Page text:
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  14. Non-reductive realization and the powers-based subset strategy.Jessica Wilson - 2011 - The Monist (Issue on Powers) 94 (1):121-154.
    I argue that an adequate account of non-reductive realization must guarantee satisfaction of a certain condition on the token causal powers associated with (instances of) realized and realizing entities---namely, what I call the 'Subset Condition on Causal Powers' (first introduced in Wilson 1999). In terms of states, the condition requires that the token powers had by a realized state on a given occasion be a proper subset of the token powers had by the state that realizes it on that occasion. (...)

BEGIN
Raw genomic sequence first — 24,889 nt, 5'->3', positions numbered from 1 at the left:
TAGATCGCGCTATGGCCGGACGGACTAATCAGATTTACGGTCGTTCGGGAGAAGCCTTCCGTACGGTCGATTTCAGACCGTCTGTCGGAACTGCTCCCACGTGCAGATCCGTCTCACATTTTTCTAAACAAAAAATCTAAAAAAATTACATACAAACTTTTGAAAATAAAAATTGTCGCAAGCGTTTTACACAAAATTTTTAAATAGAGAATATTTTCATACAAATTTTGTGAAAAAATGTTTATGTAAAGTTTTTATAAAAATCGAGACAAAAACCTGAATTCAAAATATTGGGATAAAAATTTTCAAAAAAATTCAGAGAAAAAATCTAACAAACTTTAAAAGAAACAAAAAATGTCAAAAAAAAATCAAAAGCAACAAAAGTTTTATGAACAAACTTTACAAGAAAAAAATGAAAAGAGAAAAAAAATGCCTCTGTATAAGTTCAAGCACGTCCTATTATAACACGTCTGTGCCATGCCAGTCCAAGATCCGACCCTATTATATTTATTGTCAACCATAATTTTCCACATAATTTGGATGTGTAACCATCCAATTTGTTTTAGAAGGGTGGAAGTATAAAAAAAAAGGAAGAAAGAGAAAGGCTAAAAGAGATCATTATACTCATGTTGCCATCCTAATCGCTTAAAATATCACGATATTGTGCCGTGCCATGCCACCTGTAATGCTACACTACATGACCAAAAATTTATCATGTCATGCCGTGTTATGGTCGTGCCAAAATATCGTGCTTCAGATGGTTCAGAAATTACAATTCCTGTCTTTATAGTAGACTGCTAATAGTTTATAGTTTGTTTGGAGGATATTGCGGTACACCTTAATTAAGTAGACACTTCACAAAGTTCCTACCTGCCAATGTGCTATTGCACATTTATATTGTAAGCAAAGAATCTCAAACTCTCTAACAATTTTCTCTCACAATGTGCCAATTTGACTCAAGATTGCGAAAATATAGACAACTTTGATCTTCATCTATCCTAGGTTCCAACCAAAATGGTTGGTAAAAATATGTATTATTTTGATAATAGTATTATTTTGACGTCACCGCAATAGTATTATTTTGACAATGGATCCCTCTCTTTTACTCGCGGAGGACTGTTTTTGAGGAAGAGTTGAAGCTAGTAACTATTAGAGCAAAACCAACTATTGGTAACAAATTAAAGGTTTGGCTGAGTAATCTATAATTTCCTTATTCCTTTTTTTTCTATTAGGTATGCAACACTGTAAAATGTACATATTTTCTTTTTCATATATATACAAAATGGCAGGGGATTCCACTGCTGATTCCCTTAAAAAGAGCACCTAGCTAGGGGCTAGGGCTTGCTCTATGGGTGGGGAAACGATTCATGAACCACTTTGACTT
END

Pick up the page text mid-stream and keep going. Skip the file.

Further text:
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  15. Fundamental determinables.Jessica M. Wilson - 2012 - Philosophers' Imprint 12.
    Contemporary philosophers commonly suppose that any fundamental entities there may be are maximally determinate. More generally, they commonly suppose that, whether or not there are fundamental entities, any determinable entities there may be are grounded in, hence less fundamental than, more determinate entities. So, for example, Armstrong takes the physical objects constituting the presumed fundamental base to be “determinate in all respects” (1961, 59), and Lewis takes the properties characterizing things “completely and without redundancy” to be “highly specific” (1986, 60). (...)
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  16. Grounding-based formulations of physicalism.Jessica M. Wilson - 2016 - Topoi 37 (3):495-512.